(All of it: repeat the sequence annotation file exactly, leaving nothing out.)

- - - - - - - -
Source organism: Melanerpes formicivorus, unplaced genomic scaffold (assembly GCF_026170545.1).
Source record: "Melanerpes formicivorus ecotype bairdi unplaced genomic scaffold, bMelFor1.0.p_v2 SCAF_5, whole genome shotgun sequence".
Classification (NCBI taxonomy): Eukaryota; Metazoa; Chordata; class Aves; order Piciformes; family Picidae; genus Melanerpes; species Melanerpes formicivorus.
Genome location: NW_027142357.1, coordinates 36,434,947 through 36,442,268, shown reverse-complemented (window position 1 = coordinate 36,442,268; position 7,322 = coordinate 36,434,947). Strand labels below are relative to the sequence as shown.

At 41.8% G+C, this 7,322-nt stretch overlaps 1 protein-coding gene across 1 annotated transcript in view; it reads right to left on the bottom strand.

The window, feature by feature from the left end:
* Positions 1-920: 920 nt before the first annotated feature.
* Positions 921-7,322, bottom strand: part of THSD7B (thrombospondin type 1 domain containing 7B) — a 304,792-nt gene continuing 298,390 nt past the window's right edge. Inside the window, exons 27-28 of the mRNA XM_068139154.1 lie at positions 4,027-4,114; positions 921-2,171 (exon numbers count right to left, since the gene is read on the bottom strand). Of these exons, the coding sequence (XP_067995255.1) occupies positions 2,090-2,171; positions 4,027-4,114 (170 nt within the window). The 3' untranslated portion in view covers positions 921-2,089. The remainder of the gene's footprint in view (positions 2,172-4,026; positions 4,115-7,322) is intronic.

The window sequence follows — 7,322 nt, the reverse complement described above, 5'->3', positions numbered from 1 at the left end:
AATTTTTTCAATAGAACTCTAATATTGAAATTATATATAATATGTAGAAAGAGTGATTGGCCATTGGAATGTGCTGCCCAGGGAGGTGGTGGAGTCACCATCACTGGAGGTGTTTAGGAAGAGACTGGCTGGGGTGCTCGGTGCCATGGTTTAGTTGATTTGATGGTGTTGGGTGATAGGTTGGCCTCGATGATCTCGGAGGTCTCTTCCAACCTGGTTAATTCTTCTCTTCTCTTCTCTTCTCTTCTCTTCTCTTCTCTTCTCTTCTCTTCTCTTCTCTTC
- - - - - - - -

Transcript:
Source organism: Melanerpes formicivorus, unplaced genomic scaffold (assembly GCF_026170545.1).
Source record: "Melanerpes formicivorus ecotype bairdi unplaced genomic scaffold, bMelFor1.0.p_v2 SCAF_5, whole genome shotgun sequence".
Classification (NCBI taxonomy): Eukaryota; Metazoa; Chordata; class Aves; order Piciformes; family Picidae; genus Melanerpes; species Melanerpes formicivorus.
Genome location: NW_027142357.1, coordinates 36,434,947 through 36,442,268, shown reverse-complemented (window position 1 = coordinate 36,442,268; position 7,322 = coordinate 36,434,947). Strand labels below are relative to the sequence as shown.

At 41.8% G+C, this 7,322-nt stretch overlaps 1 protein-coding gene across 1 annotated transcript in view; it reads right to left on the bottom strand.

The window, feature by feature from the left end:
* Positions 1-920: 920 nt before the first annotated feature.
* Positions 921-7,322, bottom strand: part of THSD7B (thrombospondin type 1 domain containing 7B) — a 304,792-nt gene continuing 298,390 nt past the window's right edge. Inside the window, exons 27-28 of the mRNA XM_068139154.1 lie at positions 4,027-4,114; positions 921-2,171 (exon numbers count right to left, since the gene is read on the bottom strand). Of these exons, the coding sequence (XP_067995255.1) occupies positions 2,090-2,171; positions 4,027-4,114 (170 nt within the window). The 3' untranslated portion in view covers positions 921-2,089. The remainder of the gene's footprint in view (positions 2,172-4,026; positions 4,115-7,322) is intronic.

The window sequence follows — 7,322 nt, the reverse complement described above, 5'->3', positions numbered from 1 at the left end:
AATTTTTTCAATAGAACTCTAATATTGAAATTATATATAATATGTAGAAAGAGTGATTGGCCATTGGAATGTGCTGCCCAGGGAGGTGGTGGAGTCACCATCACTGGAGGTGTTTAGGAAGAGACTGGCTGGGGTGCTCGGTGCCATGGTTTAGTTGATTTGATGGTGTTGGGTGATAGGTTGGCCTCGATGATCTCGGAGGTCTCTTCCAACCTGGTTAATTCTTCTCTTCTCTTCTCTTCTCTTCTCTTCTCTTCTCTTCTCTTCTCTTCTCTTCTCTTC